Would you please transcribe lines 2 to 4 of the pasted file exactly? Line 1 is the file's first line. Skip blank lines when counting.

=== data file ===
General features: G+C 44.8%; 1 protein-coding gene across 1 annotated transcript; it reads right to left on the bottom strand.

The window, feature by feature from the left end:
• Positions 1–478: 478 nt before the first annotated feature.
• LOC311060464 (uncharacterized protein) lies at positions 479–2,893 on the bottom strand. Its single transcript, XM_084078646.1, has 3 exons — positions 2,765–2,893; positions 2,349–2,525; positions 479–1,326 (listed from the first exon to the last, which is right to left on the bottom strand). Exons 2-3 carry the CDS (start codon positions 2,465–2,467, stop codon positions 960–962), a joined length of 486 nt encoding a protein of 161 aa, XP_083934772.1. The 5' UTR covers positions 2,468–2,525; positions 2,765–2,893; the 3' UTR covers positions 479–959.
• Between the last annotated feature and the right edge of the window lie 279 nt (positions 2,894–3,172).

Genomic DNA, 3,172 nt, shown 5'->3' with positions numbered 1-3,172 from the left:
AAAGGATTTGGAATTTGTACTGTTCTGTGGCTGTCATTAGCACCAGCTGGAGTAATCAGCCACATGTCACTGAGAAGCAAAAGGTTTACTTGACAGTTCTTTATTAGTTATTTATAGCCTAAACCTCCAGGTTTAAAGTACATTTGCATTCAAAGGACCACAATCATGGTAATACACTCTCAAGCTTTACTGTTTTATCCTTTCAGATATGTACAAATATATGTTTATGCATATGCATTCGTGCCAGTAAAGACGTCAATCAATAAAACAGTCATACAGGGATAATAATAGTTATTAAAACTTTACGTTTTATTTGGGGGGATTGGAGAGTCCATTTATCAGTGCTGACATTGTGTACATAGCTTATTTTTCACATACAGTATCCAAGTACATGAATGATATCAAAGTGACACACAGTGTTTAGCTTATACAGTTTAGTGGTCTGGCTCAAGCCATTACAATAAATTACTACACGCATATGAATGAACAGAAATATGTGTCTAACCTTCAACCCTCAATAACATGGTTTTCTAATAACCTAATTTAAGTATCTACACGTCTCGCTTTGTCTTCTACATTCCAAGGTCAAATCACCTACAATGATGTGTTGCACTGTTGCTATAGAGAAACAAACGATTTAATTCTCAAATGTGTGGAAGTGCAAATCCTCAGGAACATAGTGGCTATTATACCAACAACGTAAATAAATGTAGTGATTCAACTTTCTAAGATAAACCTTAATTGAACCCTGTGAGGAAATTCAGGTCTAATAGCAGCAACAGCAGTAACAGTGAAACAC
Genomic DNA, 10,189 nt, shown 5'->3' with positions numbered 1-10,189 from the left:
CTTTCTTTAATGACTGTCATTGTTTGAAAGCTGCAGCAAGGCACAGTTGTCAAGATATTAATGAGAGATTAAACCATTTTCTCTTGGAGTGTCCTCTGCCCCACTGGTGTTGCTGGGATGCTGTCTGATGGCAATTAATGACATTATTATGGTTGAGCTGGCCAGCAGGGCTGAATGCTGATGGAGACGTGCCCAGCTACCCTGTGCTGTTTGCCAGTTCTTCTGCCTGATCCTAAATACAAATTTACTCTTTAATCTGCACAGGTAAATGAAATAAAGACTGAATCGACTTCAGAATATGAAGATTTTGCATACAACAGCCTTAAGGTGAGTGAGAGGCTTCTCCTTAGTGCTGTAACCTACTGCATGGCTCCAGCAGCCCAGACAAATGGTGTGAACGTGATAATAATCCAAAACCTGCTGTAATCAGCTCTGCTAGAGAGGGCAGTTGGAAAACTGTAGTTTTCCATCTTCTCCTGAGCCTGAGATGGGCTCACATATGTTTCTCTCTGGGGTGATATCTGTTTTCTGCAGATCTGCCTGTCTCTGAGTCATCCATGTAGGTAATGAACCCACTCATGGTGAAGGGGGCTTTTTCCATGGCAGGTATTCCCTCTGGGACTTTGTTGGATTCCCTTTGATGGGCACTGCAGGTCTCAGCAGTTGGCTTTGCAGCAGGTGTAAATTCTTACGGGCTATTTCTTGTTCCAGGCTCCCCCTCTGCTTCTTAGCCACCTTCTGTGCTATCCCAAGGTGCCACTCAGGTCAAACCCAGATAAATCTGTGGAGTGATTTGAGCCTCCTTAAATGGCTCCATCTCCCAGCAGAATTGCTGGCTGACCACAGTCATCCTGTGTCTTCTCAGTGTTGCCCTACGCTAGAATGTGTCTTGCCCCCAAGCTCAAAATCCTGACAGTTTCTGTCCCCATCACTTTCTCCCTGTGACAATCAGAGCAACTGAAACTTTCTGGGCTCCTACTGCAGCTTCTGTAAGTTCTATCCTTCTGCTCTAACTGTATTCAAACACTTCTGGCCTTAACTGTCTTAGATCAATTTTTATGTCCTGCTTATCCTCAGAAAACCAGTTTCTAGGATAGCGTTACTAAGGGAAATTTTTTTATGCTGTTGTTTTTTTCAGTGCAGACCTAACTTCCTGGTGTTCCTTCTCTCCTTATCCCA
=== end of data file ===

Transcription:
The window, feature by feature from the left end:
• Positions 1–478: 478 nt before the first annotated feature.
• LOC311060464 (uncharacterized protein) lies at positions 479–2,893 on the bottom strand. Its single transcript, XM_084078646.1, has 3 exons — positions 2,765–2,893; positions 2,349–2,525; positions 479–1,326 (listed from the first exon to the last, which is right to left on the bottom strand). Exons 2-3 carry the CDS (start codon positions 2,465–2,467, stop codon positions 960–962), a joined length of 486 nt encoding a protein of 161 aa, XP_083934772.1. The 5' UTR covers positions 2,468–2,525; positions 2,765–2,893; the 3' UTR covers positions 479–959.